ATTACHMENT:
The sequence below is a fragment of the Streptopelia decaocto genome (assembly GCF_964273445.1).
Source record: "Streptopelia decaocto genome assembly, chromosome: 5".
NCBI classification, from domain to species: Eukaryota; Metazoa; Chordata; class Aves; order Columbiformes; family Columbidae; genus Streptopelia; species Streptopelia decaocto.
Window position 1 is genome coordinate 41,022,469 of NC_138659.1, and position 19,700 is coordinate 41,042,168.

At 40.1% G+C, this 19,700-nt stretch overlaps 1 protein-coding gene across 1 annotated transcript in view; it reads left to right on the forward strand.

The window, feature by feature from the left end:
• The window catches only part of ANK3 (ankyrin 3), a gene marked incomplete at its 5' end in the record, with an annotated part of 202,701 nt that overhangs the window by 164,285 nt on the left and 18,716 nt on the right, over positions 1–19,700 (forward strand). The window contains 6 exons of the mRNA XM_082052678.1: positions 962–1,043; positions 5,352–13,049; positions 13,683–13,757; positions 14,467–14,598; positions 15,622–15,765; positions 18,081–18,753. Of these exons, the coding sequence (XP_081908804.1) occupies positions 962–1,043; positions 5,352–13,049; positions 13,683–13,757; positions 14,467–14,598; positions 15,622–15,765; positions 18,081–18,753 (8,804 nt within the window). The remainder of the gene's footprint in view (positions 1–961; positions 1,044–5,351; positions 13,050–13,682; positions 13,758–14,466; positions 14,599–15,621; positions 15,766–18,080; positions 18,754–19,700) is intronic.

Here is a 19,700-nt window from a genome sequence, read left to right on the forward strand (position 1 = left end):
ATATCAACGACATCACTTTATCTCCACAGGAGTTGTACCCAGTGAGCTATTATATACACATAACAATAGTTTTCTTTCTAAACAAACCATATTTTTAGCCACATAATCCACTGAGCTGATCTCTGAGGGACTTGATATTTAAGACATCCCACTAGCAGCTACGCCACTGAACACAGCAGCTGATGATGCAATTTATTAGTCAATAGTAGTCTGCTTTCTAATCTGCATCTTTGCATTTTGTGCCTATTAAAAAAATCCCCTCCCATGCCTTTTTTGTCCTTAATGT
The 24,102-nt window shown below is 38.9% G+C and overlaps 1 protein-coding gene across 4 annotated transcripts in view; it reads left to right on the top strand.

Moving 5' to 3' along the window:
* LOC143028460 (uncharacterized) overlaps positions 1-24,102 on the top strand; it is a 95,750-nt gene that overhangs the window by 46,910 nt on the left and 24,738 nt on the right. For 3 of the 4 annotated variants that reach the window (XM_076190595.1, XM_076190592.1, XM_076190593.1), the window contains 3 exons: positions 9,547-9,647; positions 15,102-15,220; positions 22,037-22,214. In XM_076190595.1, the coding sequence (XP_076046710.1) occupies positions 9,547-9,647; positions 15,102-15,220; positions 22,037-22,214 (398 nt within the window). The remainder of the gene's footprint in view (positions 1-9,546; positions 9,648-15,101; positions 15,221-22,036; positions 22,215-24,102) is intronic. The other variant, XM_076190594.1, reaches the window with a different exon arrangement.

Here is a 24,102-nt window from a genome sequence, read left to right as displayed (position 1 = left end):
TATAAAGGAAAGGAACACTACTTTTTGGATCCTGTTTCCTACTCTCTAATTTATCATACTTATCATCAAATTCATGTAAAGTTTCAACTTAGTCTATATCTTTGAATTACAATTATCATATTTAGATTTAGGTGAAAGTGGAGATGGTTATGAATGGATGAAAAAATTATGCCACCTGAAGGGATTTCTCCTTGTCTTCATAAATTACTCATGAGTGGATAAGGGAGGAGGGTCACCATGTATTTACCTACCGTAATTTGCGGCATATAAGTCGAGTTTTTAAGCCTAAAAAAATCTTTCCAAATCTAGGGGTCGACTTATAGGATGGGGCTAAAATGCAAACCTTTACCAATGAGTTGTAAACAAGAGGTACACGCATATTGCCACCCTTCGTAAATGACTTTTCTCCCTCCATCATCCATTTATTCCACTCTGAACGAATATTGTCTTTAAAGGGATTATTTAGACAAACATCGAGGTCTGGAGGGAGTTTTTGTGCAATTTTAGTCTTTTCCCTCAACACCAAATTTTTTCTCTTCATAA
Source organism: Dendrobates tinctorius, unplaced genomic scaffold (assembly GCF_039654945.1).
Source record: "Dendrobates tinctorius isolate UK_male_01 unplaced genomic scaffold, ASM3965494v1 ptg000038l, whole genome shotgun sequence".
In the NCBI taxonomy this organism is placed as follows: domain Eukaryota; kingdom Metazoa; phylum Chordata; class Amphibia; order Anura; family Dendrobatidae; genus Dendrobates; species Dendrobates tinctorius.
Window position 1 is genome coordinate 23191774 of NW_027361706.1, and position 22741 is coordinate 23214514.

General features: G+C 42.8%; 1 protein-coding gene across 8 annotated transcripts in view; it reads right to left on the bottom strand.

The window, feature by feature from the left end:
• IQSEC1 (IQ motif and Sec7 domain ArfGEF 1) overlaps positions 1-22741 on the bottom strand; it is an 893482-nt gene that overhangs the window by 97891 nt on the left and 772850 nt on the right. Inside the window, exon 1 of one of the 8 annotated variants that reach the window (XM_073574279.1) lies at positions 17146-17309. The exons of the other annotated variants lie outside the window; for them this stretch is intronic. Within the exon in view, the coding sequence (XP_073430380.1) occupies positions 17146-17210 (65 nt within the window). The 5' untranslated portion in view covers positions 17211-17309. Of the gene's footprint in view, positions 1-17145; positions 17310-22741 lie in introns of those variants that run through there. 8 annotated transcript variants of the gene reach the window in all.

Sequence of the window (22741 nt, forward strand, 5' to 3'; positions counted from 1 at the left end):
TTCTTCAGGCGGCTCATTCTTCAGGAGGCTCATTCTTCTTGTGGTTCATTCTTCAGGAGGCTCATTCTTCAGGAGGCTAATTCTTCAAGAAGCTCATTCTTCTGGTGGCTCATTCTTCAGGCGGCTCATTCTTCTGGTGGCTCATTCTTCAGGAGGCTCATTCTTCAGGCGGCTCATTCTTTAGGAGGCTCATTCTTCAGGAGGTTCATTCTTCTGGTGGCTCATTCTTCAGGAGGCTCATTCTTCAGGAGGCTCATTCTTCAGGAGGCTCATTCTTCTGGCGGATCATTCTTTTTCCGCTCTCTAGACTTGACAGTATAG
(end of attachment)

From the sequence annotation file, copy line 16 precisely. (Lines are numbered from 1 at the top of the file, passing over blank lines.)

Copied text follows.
Source record: "Dendrobates tinctorius isolate UK_male_01 unplaced genomic scaffold, ASM3965494v1 ptg000038l, whole genome shotgun sequence".